Recently, I’ve been getting questions from people about whether they’re eligible for admission based on their skillset, rather than on the basis of their previous experience. I’ve already gone on ad nauseum about the experience required (i.e., team work garnered as part of a degree, in industry or just through general studliness). I’m not going to rehash that any more than I just did.
No. The questions I’m getting now are different. Basically, they go like this:
“I’m a Producer (or QA person or Audio person). Is there a place for me in the program or do I have to be a programmer, designer or artist, as the application form implies?”
The answer to that isn’t a simple one, though you’d think it would be. Here’s as simple as I can make it:
Everyone in the program has to be able to contribute in a hands-on way to the development of a game, from start to finish. No one is going to play the role of Producer or Game Director from the start of the course to the end of it. Those roles and responsibilities will rotate, so everyone gets a chance to lead at some point.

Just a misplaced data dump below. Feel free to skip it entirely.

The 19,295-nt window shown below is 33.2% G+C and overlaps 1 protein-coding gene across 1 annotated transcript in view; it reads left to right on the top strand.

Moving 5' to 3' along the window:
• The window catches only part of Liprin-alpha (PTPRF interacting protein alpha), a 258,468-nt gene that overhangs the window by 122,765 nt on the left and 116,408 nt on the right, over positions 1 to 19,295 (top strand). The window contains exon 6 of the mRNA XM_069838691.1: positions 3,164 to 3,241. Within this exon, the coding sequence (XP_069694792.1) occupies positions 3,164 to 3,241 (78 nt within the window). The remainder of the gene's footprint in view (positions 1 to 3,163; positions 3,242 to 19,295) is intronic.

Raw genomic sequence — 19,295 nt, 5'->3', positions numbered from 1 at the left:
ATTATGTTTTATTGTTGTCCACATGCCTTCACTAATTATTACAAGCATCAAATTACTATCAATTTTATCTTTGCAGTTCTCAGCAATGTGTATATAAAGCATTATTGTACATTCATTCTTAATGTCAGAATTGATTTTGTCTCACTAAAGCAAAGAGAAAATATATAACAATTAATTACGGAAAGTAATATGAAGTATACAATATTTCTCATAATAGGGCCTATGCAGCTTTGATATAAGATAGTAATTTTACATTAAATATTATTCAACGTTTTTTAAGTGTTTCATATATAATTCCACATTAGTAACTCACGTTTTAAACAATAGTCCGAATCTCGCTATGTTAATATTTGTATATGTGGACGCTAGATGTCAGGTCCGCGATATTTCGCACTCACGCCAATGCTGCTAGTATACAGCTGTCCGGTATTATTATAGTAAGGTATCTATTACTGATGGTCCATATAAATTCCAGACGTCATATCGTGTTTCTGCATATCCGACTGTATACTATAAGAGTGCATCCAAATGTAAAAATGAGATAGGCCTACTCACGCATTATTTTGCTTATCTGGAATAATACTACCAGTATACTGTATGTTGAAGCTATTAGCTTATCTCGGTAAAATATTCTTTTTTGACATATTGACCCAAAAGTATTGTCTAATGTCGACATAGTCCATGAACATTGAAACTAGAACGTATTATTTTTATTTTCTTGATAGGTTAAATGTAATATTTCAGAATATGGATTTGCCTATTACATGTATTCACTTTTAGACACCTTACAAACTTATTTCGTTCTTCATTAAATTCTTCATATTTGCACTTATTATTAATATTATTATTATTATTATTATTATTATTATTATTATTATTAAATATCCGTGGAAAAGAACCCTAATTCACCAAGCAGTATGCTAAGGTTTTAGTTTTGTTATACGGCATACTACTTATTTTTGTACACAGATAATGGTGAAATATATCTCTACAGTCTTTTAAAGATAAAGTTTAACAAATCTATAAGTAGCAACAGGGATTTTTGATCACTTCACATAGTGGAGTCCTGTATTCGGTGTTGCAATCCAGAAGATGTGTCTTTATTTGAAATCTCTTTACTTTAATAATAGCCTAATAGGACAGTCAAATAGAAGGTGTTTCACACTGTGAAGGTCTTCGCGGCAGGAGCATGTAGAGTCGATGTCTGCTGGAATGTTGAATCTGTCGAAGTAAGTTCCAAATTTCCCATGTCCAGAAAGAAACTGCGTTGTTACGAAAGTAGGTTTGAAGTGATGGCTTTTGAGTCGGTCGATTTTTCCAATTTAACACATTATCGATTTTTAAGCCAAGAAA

That means there will be days, probably weeks, when you won’t be leading the team, no matter how good you might be at that. The question you have to answer is, “what will I do on the team when I’m not leading it?”
I don’t have a good answer to that question for people who “only” produce or “only” test or “only” generate sounds and produce music. That isn’t to say answers don’t exist – just that neither I nor anyone else has come up with the answers yet.
To be clear, I’m as annoyed by this as some applicants probably are (or will be). I think it’s a little nuts to turn away people who are Producers or Directors from a program designed to train Producers and Directors! Still, if 20 people are going to learn to lead, they all need the opportunity to lead – we can’t have two people learn to lead while the other 18 do the “real” work of making the game.
So, right now, I’d say if you’re “just” a Producer or master of some other non-hands-on, day-to-day skill, start thinking about what you’ll do on your non-leader days. Convince me that justifies your inclusion in the program. I don’t want to rule anything or anyone out, but someone who can’t contribute on a daily basis is going to have a rough time of it.